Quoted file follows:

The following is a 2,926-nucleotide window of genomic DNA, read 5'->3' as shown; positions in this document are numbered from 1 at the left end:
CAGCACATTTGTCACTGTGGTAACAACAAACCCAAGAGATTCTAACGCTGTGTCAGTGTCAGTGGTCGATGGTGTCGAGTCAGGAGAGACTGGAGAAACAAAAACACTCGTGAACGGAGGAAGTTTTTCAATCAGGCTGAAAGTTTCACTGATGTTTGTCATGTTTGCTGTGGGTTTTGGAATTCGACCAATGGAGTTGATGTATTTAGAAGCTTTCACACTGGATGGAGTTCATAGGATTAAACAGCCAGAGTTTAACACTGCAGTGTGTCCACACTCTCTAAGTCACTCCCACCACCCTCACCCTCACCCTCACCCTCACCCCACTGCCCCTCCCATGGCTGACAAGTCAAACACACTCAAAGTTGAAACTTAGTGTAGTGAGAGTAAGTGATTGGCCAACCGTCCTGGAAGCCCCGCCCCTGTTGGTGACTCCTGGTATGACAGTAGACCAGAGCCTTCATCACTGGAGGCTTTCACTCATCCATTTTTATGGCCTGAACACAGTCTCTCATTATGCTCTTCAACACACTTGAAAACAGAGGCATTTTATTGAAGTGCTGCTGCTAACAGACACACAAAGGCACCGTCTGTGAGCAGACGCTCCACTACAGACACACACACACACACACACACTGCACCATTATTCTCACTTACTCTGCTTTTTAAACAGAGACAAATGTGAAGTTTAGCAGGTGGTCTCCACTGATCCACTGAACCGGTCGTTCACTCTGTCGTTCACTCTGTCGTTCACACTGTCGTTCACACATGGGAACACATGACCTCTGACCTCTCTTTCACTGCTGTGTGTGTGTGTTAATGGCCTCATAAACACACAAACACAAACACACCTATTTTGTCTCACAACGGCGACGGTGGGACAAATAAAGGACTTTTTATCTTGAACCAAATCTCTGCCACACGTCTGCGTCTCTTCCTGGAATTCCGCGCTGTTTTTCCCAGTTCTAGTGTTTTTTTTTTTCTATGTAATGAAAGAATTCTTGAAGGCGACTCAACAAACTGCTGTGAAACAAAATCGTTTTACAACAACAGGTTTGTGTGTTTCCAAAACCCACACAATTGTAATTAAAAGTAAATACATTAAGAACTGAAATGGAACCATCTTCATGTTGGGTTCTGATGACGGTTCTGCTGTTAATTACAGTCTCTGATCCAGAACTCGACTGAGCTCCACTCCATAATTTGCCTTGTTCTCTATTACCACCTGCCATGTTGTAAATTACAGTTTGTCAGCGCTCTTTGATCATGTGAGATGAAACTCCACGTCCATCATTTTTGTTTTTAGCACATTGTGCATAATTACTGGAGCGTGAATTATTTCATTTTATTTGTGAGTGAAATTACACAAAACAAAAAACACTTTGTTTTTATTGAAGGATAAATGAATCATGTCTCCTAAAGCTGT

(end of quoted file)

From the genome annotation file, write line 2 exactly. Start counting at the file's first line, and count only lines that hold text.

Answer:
CAGCACATTTGTCACTGTGGTAACAACAAACCCAAGAGATTCTAACGCTGTGTCAGTGTCAGTGGTCGATGGTGTCGAGTCAGGAGAGACTGGAGAAACAAAAACACTCGTGAACGGAGGAAGTTTTTCAATCAGGCTGAAAGTTTCACTGATGTTTGTCATGTTTGCTGTGGGTTTTGGAATTCGACCAATGGAGTTGATGTATTTAGAAGCTTTCACACTGGATGGAGTTCATAGGATTAAACAGCCAGAGTTTAACACTGCAGTGTGTCCACACTCTCTAAGTCACTCCCACCACCCTCACCCTCACCCTCACCCTCACCCCACTGCCCCTCCCATGGCTGACAAGTCAAACACACTCAAAGTTGAAACTTAGTGTAGTGAGAGTAAGTGATTGGCCAACCGTCCTGGAAGCCCCGCCCCTGTTGGTGACTCCTGGTATGACAGTAGACCAGAGCCTTCATCACTGGAGGCTTTCACTCATCCATTTTTATGGCCTGAACACAGTCTCTCATTATGCTCTTCAACACACTTGAAAACAGAGGCATTTTATTGAAGTGCTGCTGCTAACAGACACACAAAGGCACCGTCTGTGAGCAGACGCTCCACTACAGACACACACACACACACACACACTGCACCATTATTCTCACTTACTCTGCTTTTTAAACAGAGACAAATGTGAAGTTTAGCAGGTGGTCTCCACTGATCCACTGAACCGGTCGTTCACTCTGTCGTTCACTCTGTCGTTCACACTGTCGTTCACACATGGGAACACATGACCTCTGACCTCTCTTTCACTGCTGTGTGTGTGTGTTAATGGCCTCATAAACACACAAACACAAACACACCTATTTTGTCTCACAACGGCGACGGTGGGACAAATAAAGGACTTTTTATCTTGAACCAAATCTCTGCCACACGTCTGCGTCTCTTCCTGGAATTCCGCGCTGTTTTTCCCAGTTCTAGTGTTTTTTTTTTTCTATGTAATGAAAGAATTCTTGAAGGCGACTCAACAAACTGCTGTGAAACAAAATCGTTTTACAACAACAGGTTTGTGTGTTTCCAAAACCCACACAATTGTAATTAAAAGTAAATACATTAAGAACTGAAATGGAACCATCTTCATGTTGGGTTCTGATGACGGTTCTGCTGTTAATTACAGTCTCTGATCCAGAACTCGACTGAGCTCCACTCCATAATTTGCCTTGTTCTCTATTACCACCTGCCATGTTGTAAATTACAGTTTGTCAGCGCTCTTTGATCATGTGAGATGAAACTCCACGTCCATCATTTTTGTTTTTAGCACATTGTGCATAATTACTGGAGCGTGAATTATTTCATTTTATTTGTGAGTGAAATTACACAAAACAAAAAACACTTTGTTTTTATTGAAGGATAAATGAATCATGTCTCCTAAAGCTGT